Sunday, February 16, 2014


The Senate's decision to send Governor Martin Wambora home on charges of abuse of office is sweet news to those inside and outside Kenya who have been fighting for transparency and accountability in the conduct of public affairs. He is the first on a long list of top County officials on the radar of the Upper House over matters of gross misconduct. Not less than nine others are lined up for investigations by the Senate, according to latest reports.

The struggle to instill fiscal discipline in government has been going on relentlessly, albeit unsuccessfully,  for the past 50 years.

The founding father, Jomo Kenyatta, did nothing to stop avaricious characters from plundering the public. For 15 years, he presided over a regime that condoned land grabbing and encouraged rapacious appetite for greed among officials. Other than Minister Paul Ngei whom he suspended and quickly reinstated through a hurried change of the Constitution for involvement in a maize scandal in 1966, not a single senior official was ever censured for abuse of office during Jomo's term.

Similarly in the 24 years that President Daniel Arap Moi ruled, there was a catastrophic mismanagement of resources. The biggest financial scandals happened during his rule and impunity took root. Corruption gnawed the nation with absolute viciousness leading to an almost collapse of the economy.

While President Mwai Kibaki talked loudest against corruption, a conceited cabal of officials in his government went on a looting rampage. By the time he was being sworn-in for the second term, his government had bottled out of the corruption war.

Thus, for President Uhuru Kenyatta recently to issue a stern warning against corrupt officials - including some in his own office - is testimony enough that the vice is far from being tamed. I hope the President will go beyond rhetoric and take concrete action to slay the dragon once and for all. The Standard Gauge Railway and the Laptop projects have already put a bloat on the Jubilee Government's commitment to fighting corruption.

However, the impeachment of Governor Wambora provides a flicker of hope that something positive is on the way. We have also seen in recent weeks top parastatal officials being hauled to court, and soon a governor of another kind, could be in the dock.

By voting overwhelmingly in a bipartisan manner to punish Wambora, the Senate sent a strong message to the other 46 County Governors that it is not business as usual and that no one is above the law. But the most important message the Senate has sent to the country - particularly to those who only recently called for its abolition - is that it is not a toothless bulldog; that it has sharp teeth that can bite even those at the highest level of County Governments.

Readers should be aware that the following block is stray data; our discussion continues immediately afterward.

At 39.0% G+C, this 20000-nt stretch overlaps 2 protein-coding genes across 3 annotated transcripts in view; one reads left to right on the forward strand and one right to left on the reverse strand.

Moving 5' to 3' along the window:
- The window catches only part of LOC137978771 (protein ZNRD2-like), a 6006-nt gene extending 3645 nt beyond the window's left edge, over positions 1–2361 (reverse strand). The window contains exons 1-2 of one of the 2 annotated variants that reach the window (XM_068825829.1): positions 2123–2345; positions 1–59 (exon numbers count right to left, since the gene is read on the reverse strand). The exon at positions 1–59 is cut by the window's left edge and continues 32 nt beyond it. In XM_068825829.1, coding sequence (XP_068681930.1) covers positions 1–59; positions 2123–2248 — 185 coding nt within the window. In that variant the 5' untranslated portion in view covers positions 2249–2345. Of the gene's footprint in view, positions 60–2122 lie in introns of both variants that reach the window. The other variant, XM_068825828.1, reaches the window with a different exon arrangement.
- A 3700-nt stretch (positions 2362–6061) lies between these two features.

The grumbling we are hearing from the Chairman of the Governors' Council and his defence of Wambora sound like kicks of a dying horse. Take it from me, the court action the Council is taking is not about protecting devolution but everything about preserving personal interests.

The responsibility of oversight should not be left to the Senate alone, however. The people have a duty too, and that is why I commend the Embu County Representatives (MCAs) for blowing the first whistle over faulty procurement procedures.

It is now the turn of MCAs in other Counties where cases of financial recklessness have been reported. I have in mind the case of Kilifi where 140 million shillings was spent to purchase a house for the Governor in a County currently facing acute levels of famine and hunger.

Kilifi has one of the highest poverty rates in the country, one of the highest illiteracy rates, one of the highest pregnancy rates among under-aged children, one of the highest child mortality deaths; the list goes on and on. Yet, the County Government there had the temerity to engage in fiscal extravagance by purchasing what must be the most expensive dwelling in the whole of the coastal strip.

Kilifi is not alone.

The manner in which Governors are authorising overseas trips for themselves and their officials has reached an extent where complaints are pouring in from foreign nations about incidences of misconduct by visiting Kenyans. Their nocturnal visits to brothels, misbehavior in bars and clubs and general acts of debauchery are irritating our friends abroad and embarrassing the Jubilee Government. Since such visits are made without the knowledge of host countries, there have also been complications in terms of hospitality and security provisions.

The Central Government is unhappy about the extravagance at the County level, where substantial amounts are being spent on allowances and grandiose personal projects than on development. The Anti-Corruption Commission has already announced that all the 47 County Governments are under probe.

It is my view that implicated officials should not just be suspended or impeached but surcharged to recover illegally obtained public funds. Where evidence is conclusive, they should also be prosecuted.

And that is my say.